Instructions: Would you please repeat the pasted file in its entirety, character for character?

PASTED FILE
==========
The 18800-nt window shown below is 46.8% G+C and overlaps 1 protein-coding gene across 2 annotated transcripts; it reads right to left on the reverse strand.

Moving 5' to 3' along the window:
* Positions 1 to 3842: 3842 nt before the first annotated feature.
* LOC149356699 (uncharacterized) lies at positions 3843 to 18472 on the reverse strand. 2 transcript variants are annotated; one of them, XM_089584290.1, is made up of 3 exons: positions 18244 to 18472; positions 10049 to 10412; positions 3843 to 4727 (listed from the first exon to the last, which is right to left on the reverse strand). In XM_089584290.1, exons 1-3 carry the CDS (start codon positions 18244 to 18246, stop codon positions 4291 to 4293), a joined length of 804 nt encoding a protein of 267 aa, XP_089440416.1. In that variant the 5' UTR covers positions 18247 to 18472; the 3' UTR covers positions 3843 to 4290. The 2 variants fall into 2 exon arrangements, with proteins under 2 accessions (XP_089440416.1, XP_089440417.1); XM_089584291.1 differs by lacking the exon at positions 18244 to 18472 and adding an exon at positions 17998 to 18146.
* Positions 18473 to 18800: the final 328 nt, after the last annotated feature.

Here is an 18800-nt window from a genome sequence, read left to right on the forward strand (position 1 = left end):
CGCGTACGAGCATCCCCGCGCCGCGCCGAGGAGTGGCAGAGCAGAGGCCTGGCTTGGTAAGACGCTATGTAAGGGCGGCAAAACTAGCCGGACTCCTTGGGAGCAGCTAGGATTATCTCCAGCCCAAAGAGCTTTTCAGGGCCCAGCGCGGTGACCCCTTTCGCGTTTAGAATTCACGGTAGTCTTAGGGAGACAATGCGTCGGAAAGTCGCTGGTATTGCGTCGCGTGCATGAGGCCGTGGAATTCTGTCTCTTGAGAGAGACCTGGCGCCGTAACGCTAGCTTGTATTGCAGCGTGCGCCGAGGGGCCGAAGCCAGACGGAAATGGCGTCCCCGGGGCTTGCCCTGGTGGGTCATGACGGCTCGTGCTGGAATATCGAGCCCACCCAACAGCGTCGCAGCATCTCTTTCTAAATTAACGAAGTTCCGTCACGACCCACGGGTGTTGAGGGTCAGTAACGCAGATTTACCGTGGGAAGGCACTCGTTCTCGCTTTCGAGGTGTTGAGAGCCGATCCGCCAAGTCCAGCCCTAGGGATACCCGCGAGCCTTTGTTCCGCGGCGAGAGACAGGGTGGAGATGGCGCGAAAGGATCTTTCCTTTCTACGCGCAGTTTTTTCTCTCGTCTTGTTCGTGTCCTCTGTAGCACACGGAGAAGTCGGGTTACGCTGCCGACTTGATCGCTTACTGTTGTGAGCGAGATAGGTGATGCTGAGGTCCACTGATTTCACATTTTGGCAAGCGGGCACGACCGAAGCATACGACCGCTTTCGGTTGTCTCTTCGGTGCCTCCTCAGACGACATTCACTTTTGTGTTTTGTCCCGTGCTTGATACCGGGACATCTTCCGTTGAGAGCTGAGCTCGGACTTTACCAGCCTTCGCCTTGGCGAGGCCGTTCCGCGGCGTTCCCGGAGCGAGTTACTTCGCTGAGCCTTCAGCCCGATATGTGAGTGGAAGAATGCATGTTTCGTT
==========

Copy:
The 18800-nt window shown below is 46.8% G+C and overlaps 1 protein-coding gene across 2 annotated transcripts; it reads right to left on the reverse strand.

Moving 5' to 3' along the window:
* Positions 1 to 3842: 3842 nt before the first annotated feature.
* LOC149356699 (uncharacterized) lies at positions 3843 to 18472 on the reverse strand. 2 transcript variants are annotated; one of them, XM_089584290.1, is made up of 3 exons: positions 18244 to 18472; positions 10049 to 10412; positions 3843 to 4727 (listed from the first exon to the last, which is right to left on the reverse strand). In XM_089584290.1, exons 1-3 carry the CDS (start codon positions 18244 to 18246, stop codon positions 4291 to 4293), a joined length of 804 nt encoding a protein of 267 aa, XP_089440416.1. In that variant the 5' UTR covers positions 18247 to 18472; the 3' UTR covers positions 3843 to 4290. The 2 variants fall into 2 exon arrangements, with proteins under 2 accessions (XP_089440416.1, XP_089440417.1); XM_089584291.1 differs by lacking the exon at positions 18244 to 18472 and adding an exon at positions 17998 to 18146.
* Positions 18473 to 18800: the final 328 nt, after the last annotated feature.

Here is an 18800-nt window from a genome sequence, read left to right on the forward strand (position 1 = left end):
CGCGTACGAGCATCCCCGCGCCGCGCCGAGGAGTGGCAGAGCAGAGGCCTGGCTTGGTAAGACGCTATGTAAGGGCGGCAAAACTAGCCGGACTCCTTGGGAGCAGCTAGGATTATCTCCAGCCCAAAGAGCTTTTCAGGGCCCAGCGCGGTGACCCCTTTCGCGTTTAGAATTCACGGTAGTCTTAGGGAGACAATGCGTCGGAAAGTCGCTGGTATTGCGTCGCGTGCATGAGGCCGTGGAATTCTGTCTCTTGAGAGAGACCTGGCGCCGTAACGCTAGCTTGTATTGCAGCGTGCGCCGAGGGGCCGAAGCCAGACGGAAATGGCGTCCCCGGGGCTTGCCCTGGTGGGTCATGACGGCTCGTGCTGGAATATCGAGCCCACCCAACAGCGTCGCAGCATCTCTTTCTAAATTAACGAAGTTCCGTCACGACCCACGGGTGTTGAGGGTCAGTAACGCAGATTTACCGTGGGAAGGCACTCGTTCTCGCTTTCGAGGTGTTGAGAGCCGATCCGCCAAGTCCAGCCCTAGGGATACCCGCGAGCCTTTGTTCCGCGGCGAGAGACAGGGTGGAGATGGCGCGAAAGGATCTTTCCTTTCTACGCGCAGTTTTTTCTCTCGTCTTGTTCGTGTCCTCTGTAGCACACGGAGAAGTCGGGTTACGCTGCCGACTTGATCGCTTACTGTTGTGAGCGAGATAGGTGATGCTGAGGTCCACTGATTTCACATTTTGGCAAGCGGGCACGACCGAAGCATACGACCGCTTTCGGTTGTCTCTTCGGTGCCTCCTCAGACGACATTCACTTTTGTGTTTTGTCCCGTGCTTGATACCGGGACATCTTCCGTTGAGAGCTGAGCTCGGACTTTACCAGCCTTCGCCTTGGCGAGGCCGTTCCGCGGCGTTCCCGGAGCGAGTTACTTCGCTGAGCCTTCAGCCCGATATGTGAGTGGAAGAATGCATGTTTCGTT